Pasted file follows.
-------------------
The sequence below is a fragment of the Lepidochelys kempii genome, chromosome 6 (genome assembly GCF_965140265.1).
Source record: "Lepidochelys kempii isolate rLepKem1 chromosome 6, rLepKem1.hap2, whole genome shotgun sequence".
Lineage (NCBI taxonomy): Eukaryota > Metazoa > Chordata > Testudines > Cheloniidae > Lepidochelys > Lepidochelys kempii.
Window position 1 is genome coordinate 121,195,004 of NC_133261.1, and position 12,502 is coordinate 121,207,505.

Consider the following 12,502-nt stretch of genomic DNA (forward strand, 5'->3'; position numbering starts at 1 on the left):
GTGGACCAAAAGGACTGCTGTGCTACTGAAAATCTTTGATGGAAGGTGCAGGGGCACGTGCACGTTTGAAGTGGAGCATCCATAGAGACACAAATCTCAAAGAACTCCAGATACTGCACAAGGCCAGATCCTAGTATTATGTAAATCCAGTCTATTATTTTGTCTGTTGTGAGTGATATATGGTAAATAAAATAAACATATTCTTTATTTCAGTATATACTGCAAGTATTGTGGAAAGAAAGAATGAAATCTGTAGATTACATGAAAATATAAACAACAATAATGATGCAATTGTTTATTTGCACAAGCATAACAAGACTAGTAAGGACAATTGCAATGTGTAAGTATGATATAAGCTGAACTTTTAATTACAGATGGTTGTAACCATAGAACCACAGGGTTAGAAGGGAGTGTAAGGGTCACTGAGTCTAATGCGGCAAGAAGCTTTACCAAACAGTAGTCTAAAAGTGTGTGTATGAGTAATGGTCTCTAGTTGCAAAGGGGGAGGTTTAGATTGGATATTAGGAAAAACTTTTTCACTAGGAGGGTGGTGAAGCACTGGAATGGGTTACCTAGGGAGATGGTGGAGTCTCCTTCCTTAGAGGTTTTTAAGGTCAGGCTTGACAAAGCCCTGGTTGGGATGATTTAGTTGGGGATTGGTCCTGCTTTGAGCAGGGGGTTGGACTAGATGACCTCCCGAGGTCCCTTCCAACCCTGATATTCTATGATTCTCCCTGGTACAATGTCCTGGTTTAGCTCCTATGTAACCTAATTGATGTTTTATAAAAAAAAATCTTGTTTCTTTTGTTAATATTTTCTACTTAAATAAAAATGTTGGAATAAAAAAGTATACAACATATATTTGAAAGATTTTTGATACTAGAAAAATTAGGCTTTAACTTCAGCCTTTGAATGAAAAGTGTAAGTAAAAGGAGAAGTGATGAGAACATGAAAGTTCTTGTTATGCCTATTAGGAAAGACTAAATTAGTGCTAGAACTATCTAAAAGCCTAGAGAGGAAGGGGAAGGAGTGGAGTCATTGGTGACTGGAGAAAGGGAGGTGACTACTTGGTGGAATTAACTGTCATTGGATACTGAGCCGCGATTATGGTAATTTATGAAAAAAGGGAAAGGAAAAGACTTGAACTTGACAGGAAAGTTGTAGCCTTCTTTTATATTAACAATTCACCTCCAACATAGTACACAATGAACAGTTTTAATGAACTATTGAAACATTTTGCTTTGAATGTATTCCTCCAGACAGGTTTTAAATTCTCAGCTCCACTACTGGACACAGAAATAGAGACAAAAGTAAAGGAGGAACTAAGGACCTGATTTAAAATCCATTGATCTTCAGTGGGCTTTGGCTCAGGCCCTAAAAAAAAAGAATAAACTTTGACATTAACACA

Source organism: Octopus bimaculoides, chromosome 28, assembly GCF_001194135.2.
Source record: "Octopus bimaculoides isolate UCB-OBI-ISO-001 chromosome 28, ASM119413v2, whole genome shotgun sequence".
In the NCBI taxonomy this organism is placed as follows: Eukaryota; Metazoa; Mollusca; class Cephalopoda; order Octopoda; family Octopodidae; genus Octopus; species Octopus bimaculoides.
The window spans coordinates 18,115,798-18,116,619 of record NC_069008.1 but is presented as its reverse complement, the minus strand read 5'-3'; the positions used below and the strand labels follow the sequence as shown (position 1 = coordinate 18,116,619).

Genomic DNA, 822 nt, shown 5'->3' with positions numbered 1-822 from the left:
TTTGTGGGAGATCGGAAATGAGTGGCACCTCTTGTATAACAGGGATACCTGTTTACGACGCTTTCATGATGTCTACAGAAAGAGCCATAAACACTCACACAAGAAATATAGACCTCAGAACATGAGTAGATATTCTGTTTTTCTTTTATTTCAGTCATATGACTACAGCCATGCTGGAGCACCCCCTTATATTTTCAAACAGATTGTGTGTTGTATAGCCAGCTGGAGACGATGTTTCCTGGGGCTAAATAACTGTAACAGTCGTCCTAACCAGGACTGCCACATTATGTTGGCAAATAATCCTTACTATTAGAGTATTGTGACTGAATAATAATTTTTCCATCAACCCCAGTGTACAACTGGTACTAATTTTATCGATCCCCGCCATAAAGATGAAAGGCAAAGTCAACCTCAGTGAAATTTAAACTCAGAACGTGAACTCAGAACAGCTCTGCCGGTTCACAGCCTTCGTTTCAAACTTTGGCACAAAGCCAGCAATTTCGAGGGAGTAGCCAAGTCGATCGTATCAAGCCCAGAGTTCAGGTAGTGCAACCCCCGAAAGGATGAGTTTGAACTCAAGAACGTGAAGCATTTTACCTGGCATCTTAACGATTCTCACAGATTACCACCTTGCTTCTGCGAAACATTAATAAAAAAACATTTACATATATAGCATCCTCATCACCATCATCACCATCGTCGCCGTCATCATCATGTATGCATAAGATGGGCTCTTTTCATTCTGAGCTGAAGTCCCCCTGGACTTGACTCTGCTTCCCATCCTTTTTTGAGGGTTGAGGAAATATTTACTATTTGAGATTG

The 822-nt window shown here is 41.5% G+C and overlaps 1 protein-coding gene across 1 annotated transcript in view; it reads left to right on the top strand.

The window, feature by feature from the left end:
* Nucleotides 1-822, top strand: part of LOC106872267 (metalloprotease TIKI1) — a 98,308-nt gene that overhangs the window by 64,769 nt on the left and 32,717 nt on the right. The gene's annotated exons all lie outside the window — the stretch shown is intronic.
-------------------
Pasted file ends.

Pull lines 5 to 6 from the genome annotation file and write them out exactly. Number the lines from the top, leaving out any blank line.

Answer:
Consider the following 12,502-nt stretch of genomic DNA (forward strand, 5'->3'; position numbering starts at 1 on the left):
GTGGACCAAAAGGACTGCTGTGCTACTGAAAATCTTTGATGGAAGGTGCAGGGGCACGTGCACGTTTGAAGTGGAGCATCCATAGAGACACAAATCTCAAAGAACTCCAGATACTGCACAAGGCCAGATCCTAGTATTATGTAAATCCAGTCTATTATTTTGTCTGTTGTGAGTGATATATGGTAAATAAAATAAACATATTCTTTATTTCAGTATATACTGCAAGTATTGTGGAAAGAAAGAATGAAATCTGTAGATTACATGAAAATATAAACAACAATAATGATGCAATTGTTTATTTGCACAAGCATAACAAGACTAGTAAGGACAATTGCAATGTGTAAGTATGATATAAGCTGAACTTTTAATTACAGATGGTTGTAACCATAGAACCACAGGGTTAGAAGGGAGTGTAAGGGTCACTGAGTCTAATGCGGCAAGAAGCTTTACCAAACAGTAGTCTAAAAGTGTGTGTATGAGTAATGGTCTCTAGTTGCAAAGGGGGAGGTTTAGATTGGATATTAGGAAAAACTTTTTCACTAGGAGGGTGGTGAAGCACTGGAATGGGTTACCTAGGGAGATGGTGGAGTCTCCTTCCTTAGAGGTTTTTAAGGTCAGGCTTGACAAAGCCCTGGTTGGGATGATTTAGTTGGGGATTGGTCCTGCTTTGAGCAGGGGGTTGGACTAGATGACCTCCCGAGGTCCCTTCCAACCCTGATATTCTATGATTCTCCCTGGTACAATGTCCTGGTTTAGCTCCTATGTAACCTAATTGATGTTTTATAAAAAAAAATCTTGTTTCTTTTGTTAATATTTTCTACTTAAATAAAAATGTTGGAATAAAAAAGTATACAACATATATTTGAAAGATTTTTGATACTAGAAAAATTAGGCTTTAACTTCAGCCTTTGAATGAAAAGTGTAAGTAAAAGGAGAAGTGATGAGAACATGAAAGTTCTTGTTATGCCTATTAGGAAAGACTAAATTAGTGCTAGAACTATCTAAAAGCCTAGAGAGGAAGGGGAAGGAGTGGAGTCATTGGTGACTGGAGAAAGGGAGGTGACTACTTGGTGGAATTAACTGTCATTGGATACTGAGCCGCGATTATGGTAATTTATGAAAAAAGGGAAAGGAAAAGACTTGAACTTGACAGGAAAGTTGTAGCCTTCTTTTATATTAACAATTCACCTCCAACATAGTACACAATGAACAGTTTTAATGAACTATTGAAACATTTTGCTTTGAATGTATTCCTCCAGACAGGTTTTAAATTCTCAGCTCCACTACTGGACACAGAAATAGAGACAAAAGTAAAGGAGGAACTAAGGACCTGATTTAAAATCCATTGATCTTCAGTGGGCTTTGGCTCAGGCCCTAAAAAAAAAGAATAAACTTTGACATTAACACA